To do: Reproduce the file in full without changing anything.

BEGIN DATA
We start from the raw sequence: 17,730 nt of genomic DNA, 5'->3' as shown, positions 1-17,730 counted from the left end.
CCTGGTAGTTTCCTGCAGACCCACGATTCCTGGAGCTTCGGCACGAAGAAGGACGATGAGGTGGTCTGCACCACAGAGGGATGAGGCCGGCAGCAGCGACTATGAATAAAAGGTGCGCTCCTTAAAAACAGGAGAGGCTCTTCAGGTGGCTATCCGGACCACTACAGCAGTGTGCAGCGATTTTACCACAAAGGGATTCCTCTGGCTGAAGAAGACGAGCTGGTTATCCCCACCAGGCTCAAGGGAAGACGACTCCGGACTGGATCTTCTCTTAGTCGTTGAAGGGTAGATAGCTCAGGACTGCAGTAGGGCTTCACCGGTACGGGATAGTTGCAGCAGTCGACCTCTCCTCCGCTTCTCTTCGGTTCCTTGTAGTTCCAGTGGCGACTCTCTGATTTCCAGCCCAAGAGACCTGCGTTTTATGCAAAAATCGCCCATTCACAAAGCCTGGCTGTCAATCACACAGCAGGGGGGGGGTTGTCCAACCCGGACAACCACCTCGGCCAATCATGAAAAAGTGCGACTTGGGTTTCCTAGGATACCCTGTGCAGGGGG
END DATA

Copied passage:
We start from the raw sequence: 17,730 nt of genomic DNA, 5'->3' as shown, positions 1-17,730 counted from the left end.
CCTGGTAGTTTCCTGCAGACCCACGATTCCTGGAGCTTCGGCACGAAGAAGGACGATGAGGTGGTCTGCACCACAGAGGGATGAGGCCGGCAGCAGCGACTATGAATAAAAGGTGCGCTCCTTAAAAACAGGAGAGGCTCTTCAGGTGGCTATCCGGACCACTACAGCAGTGTGCAGCGATTTTACCACAAAGGGATTCCTCTGGCTGAAGAAGACGAGCTGGTTATCCCCACCAGGCTCAAGGGAAGACGACTCCGGACTGGATCTTCTCTTAGTCGTTGAAGGGTAGATAGCTCAGGACTGCAGTAGGGCTTCACCGGTACGGGATAGTTGCAGCAGTCGACCTCTCCTCCGCTTCTCTTCGGTTCCTTGTAGTTCCAGTGGCGACTCTCTGATTTCCAGCCCAAGAGACCTGCGTTTTATGCAAAAATCGCCCATTCACAAAGCCTGGCTGTCAATCACACAGCAGGGGGGGGGTTGTCCAACCCGGACAACCACCTCGGCCAATCATGAAAAAGTGCGACTTGGGTTTCCTAGGATACCCTGTGCAGGGGG